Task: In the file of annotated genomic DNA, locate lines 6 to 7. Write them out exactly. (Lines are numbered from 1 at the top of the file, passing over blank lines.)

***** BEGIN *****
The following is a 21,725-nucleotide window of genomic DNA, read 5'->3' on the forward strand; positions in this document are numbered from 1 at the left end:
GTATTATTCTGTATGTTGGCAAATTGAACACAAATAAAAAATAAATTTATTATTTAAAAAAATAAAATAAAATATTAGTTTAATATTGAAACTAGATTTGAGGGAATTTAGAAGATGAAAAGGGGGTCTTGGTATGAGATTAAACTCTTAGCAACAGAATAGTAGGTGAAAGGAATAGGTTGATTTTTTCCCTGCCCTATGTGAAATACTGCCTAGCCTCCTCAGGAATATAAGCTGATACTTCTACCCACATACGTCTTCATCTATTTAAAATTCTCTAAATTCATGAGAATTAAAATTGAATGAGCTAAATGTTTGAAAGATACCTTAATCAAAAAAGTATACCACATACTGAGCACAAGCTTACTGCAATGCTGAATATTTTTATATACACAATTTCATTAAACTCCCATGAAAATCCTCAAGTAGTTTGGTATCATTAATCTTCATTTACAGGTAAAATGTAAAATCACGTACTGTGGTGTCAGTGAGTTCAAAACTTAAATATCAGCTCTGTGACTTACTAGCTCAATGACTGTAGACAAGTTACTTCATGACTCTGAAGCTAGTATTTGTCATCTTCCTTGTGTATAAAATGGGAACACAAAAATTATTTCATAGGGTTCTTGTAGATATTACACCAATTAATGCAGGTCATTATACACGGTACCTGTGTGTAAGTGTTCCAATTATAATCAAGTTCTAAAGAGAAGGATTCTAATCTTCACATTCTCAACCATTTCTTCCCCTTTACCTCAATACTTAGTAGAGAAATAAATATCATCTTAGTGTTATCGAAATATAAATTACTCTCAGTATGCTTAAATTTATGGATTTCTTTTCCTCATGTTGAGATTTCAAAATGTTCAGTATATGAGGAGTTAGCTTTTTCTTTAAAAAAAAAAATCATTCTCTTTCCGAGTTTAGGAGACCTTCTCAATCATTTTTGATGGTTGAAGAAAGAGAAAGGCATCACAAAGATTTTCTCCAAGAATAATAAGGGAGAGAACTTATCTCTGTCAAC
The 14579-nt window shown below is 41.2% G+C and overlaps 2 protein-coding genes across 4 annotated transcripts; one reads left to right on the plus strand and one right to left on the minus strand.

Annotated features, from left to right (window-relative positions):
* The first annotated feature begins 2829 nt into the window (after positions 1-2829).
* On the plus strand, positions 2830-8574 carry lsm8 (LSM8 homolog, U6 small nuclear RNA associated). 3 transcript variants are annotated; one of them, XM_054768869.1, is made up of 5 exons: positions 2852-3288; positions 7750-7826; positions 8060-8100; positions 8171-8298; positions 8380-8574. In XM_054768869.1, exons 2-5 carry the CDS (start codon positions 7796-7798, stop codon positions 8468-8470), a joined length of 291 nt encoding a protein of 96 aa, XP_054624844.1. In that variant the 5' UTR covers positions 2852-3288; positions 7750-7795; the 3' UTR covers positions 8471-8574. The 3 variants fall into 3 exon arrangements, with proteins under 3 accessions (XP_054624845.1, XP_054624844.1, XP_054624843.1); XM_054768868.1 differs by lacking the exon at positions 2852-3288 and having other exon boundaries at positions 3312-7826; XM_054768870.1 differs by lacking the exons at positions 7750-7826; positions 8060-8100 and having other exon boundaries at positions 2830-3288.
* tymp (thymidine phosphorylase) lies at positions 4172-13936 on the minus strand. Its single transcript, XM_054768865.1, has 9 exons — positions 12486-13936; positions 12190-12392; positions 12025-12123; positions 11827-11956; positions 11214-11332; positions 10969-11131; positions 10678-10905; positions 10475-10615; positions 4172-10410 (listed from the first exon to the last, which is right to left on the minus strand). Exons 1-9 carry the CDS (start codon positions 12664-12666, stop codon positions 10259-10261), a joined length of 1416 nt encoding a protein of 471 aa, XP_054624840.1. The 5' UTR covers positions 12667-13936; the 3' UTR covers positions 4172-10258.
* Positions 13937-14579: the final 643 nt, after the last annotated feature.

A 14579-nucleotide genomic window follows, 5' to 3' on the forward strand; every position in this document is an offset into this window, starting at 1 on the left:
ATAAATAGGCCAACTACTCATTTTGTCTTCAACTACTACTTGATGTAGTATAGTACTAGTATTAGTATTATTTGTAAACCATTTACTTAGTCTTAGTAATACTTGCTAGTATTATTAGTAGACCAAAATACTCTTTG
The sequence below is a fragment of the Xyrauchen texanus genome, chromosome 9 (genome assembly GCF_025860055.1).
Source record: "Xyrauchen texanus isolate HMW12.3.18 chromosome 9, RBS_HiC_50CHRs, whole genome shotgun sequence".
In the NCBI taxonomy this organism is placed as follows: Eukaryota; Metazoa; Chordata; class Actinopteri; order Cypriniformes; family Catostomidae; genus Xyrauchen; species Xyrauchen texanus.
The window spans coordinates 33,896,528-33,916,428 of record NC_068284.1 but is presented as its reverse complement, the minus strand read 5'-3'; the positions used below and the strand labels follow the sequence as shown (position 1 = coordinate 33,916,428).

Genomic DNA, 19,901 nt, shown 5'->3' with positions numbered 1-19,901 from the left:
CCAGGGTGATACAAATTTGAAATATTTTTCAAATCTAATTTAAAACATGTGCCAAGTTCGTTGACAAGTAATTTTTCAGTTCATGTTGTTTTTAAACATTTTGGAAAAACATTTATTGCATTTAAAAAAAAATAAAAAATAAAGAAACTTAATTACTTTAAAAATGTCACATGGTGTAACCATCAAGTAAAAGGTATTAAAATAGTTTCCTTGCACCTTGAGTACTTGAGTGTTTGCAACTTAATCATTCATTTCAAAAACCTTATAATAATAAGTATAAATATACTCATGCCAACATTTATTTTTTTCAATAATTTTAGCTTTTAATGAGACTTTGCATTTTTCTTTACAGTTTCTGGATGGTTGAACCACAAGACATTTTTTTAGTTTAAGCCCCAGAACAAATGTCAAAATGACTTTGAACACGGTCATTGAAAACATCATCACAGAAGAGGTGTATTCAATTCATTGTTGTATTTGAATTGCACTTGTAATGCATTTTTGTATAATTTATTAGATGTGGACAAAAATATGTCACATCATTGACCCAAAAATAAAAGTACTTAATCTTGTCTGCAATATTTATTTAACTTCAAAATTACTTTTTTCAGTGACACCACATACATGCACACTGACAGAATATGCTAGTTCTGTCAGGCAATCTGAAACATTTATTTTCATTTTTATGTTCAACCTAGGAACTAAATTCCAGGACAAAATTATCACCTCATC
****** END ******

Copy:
* On the plus strand, positions 2830-8574 carry lsm8 (LSM8 homolog, U6 small nuclear RNA associated). 3 transcript variants are annotated; one of them, XM_054768869.1, is made up of 5 exons: positions 2852-3288; positions 7750-7826; positions 8060-8100; positions 8171-8298; positions 8380-8574. In XM_054768869.1, exons 2-5 carry the CDS (start codon positions 7796-7798, stop codon positions 8468-8470), a joined length of 291 nt encoding a protein of 96 aa, XP_054624844.1. In that variant the 5' UTR covers positions 2852-3288; positions 7750-7795; the 3' UTR covers positions 8471-8574. The 3 variants fall into 3 exon arrangements, with proteins under 3 accessions (XP_054624845.1, XP_054624844.1, XP_054624843.1); XM_054768868.1 differs by lacking the exon at positions 2852-3288 and having other exon boundaries at positions 3312-7826; XM_054768870.1 differs by lacking the exons at positions 7750-7826; positions 8060-8100 and having other exon boundaries at positions 2830-3288.
* tymp (thymidine phosphorylase) lies at positions 4172-13936 on the minus strand. Its single transcript, XM_054768865.1, has 9 exons — positions 12486-13936; positions 12190-12392; positions 12025-12123; positions 11827-11956; positions 11214-11332; positions 10969-11131; positions 10678-10905; positions 10475-10615; positions 4172-10410 (listed from the first exon to the last, which is right to left on the minus strand). Exons 1-9 carry the CDS (start codon positions 12664-12666, stop codon positions 10259-10261), a joined length of 1416 nt encoding a protein of 471 aa, XP_054624840.1. The 5' UTR covers positions 12667-13936; the 3' UTR covers positions 4172-10258.